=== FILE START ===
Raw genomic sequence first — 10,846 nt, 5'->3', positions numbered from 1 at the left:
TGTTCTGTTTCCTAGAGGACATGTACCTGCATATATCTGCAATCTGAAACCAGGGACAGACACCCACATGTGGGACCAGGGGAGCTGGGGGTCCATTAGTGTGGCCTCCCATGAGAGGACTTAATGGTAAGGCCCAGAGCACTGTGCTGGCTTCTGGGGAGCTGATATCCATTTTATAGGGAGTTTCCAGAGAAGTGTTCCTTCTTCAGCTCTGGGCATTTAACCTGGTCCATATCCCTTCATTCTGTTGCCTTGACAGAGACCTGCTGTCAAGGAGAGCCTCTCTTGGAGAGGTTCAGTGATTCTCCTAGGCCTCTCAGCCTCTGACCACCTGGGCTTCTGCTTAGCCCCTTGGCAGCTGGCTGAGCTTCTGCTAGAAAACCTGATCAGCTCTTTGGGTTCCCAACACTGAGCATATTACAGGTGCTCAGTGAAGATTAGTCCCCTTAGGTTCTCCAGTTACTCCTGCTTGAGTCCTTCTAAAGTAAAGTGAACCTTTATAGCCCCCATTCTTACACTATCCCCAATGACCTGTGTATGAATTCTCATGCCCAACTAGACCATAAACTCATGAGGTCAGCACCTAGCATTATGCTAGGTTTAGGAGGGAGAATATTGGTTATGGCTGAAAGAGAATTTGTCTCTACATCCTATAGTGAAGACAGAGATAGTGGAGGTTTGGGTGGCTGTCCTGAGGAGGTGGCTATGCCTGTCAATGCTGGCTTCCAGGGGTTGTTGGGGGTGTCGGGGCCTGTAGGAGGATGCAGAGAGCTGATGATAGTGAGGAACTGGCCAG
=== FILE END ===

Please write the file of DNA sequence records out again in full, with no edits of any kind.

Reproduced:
Raw genomic sequence first — 10,846 nt, 5'->3', positions numbered from 1 at the left:
TGTTCTGTTTCCTAGAGGACATGTACCTGCATATATCTGCAATCTGAAACCAGGGACAGACACCCACATGTGGGACCAGGGGAGCTGGGGGTCCATTAGTGTGGCCTCCCATGAGAGGACTTAATGGTAAGGCCCAGAGCACTGTGCTGGCTTCTGGGGAGCTGATATCCATTTTATAGGGAGTTTCCAGAGAAGTGTTCCTTCTTCAGCTCTGGGCATTTAACCTGGTCCATATCCCTTCATTCTGTTGCCTTGACAGAGACCTGCTGTCAAGGAGAGCCTCTCTTGGAGAGGTTCAGTGATTCTCCTAGGCCTCTCAGCCTCTGACCACCTGGGCTTCTGCTTAGCCCCTTGGCAGCTGGCTGAGCTTCTGCTAGAAAACCTGATCAGCTCTTTGGGTTCCCAACACTGAGCATATTACAGGTGCTCAGTGAAGATTAGTCCCCTTAGGTTCTCCAGTTACTCCTGCTTGAGTCCTTCTAAAGTAAAGTGAACCTTTATAGCCCCCATTCTTACACTATCCCCAATGACCTGTGTATGAATTCTCATGCCCAACTAGACCATAAACTCATGAGGTCAGCACCTAGCATTATGCTAGGTTTAGGAGGGAGAATATTGGTTATGGCTGAAAGAGAATTTGTCTCTACATCCTATAGTGAAGACAGAGATAGTGGAGGTTTGGGTGGCTGTCCTGAGGAGGTGGCTATGCCTGTCAATGCTGGCTTCCAGGGGTTGTTGGGGGTGTCGGGGCCTGTAGGAGGATGCAGAGAGCTGATGATAGTGAGGAACTGGCCAG